Emma Cocker is a writer-artist based in Sheffield and Associate Professor in Fine Art at Nottingham Trent University. Operating under the title Not Yet There, Cocker's research focuses on the process of artistic exploration and the performing of ‘thinking-in-action’ emerging therein; on models of (art) practice and subjectivity that resist the pressure of a single, stable position by remaining wilfully unresolved. Her mode of working unfolds restlessly along the threshold between writing/art, including experimental, performative and collaborative approaches to producing texts parallel to and as art practice. Cocker's recent writing has been published in Failure, 2010; Stillness in a Mobile World, 2010; Drawing a Hypothesis: Figures of Thought, 2011; Hyperdrawing: Beyond the Lines of Contemporary Art, 2012; Reading/Feeling (Affect), 2013; On Not Knowing: How Artists Think, 2013; Choreo-graphic Figures: Deviations from the Line, 2017; The Creative Critic: Writing as/about Practice, and as a solo collection entitled The Yes of the No, 2016.

New work: Close Readings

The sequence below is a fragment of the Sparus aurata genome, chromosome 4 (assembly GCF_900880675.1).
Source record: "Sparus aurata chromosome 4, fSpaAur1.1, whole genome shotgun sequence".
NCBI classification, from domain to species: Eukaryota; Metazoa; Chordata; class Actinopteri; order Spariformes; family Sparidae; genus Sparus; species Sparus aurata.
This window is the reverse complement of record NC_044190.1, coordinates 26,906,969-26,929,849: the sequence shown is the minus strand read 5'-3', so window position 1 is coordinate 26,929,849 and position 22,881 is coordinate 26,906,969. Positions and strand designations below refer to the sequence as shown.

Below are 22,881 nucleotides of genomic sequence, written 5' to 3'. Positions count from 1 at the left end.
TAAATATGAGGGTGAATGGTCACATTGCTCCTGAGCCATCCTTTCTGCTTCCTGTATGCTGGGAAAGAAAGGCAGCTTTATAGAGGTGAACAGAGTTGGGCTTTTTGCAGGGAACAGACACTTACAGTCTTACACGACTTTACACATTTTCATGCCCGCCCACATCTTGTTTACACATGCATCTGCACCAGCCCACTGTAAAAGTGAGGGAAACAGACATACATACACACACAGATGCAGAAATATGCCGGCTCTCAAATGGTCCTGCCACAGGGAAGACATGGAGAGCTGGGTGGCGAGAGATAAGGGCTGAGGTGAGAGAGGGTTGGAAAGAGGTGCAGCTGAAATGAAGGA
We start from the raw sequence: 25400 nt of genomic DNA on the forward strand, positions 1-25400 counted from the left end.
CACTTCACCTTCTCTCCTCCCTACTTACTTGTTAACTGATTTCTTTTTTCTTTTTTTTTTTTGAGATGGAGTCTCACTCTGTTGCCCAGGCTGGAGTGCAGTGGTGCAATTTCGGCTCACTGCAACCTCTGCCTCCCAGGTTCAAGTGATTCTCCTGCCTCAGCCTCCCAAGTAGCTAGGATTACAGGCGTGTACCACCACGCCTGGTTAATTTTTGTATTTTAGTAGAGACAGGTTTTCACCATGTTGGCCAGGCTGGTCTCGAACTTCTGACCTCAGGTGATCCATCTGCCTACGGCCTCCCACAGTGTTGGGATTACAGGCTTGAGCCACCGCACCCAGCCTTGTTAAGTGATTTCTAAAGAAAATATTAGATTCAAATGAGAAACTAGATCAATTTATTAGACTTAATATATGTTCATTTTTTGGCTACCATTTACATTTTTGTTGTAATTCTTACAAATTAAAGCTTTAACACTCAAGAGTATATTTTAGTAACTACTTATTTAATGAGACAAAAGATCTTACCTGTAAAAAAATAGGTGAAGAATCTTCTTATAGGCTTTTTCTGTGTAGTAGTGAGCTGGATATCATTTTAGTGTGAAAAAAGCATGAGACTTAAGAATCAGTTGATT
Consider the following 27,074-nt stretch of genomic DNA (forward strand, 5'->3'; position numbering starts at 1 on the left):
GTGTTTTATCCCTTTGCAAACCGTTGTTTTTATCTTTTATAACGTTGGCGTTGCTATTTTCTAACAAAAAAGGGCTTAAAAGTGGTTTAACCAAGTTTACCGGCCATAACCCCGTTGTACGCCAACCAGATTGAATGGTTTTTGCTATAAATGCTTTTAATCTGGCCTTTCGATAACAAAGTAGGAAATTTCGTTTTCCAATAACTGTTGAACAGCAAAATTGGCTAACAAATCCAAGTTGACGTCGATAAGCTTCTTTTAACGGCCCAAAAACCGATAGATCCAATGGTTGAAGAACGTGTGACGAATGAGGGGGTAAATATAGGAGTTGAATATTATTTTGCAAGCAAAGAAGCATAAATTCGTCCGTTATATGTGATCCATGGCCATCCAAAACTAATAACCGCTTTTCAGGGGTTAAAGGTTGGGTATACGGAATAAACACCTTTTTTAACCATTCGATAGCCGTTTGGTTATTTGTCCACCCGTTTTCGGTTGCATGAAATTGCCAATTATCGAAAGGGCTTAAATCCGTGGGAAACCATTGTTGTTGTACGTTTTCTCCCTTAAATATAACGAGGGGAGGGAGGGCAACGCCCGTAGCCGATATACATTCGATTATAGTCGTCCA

I am in the process of developing a new project entitled Close Readings, interested in how fragments of textual language can be used within performance as oblique strategies, as points of provocation or evocation, instruction or interruption. I propose to approach the notion of close reading or of an ‘explication de texte’ as a tactic through which to interrogate the performative dimensions of written text, for exploring and developing new strategies for presenting and interrogating language within the context of a performance based practice. Here, close reading is not understood as the critical attention paid to the meaning of words themselves as signs, but is instead interested in those meanings produced by looking at words ‘close up’, through a process of visual magnification or close visual attention. Like conventional forms of close reading, the project focuses on paying close attention to individual words, syntax and the order in which sentences and ideas unfold as they are read or presented, drawing on the Latin origins of the word explicare (as in explication de texte) which means to unfold, to fold out, set forth. The research is concerned with exploring the threshold space where writing or text collapses into its component parts (ink and page), or the point where the sense or legibility of a word is rendered illegible or nonsensical the closer it is attended to, as writing slips towards image. The intent is to rethink the term ‘close reading’ as a specific visual research method, in which language becomes subjected to close microscopic scrutiny through the technologies of film recording and projection.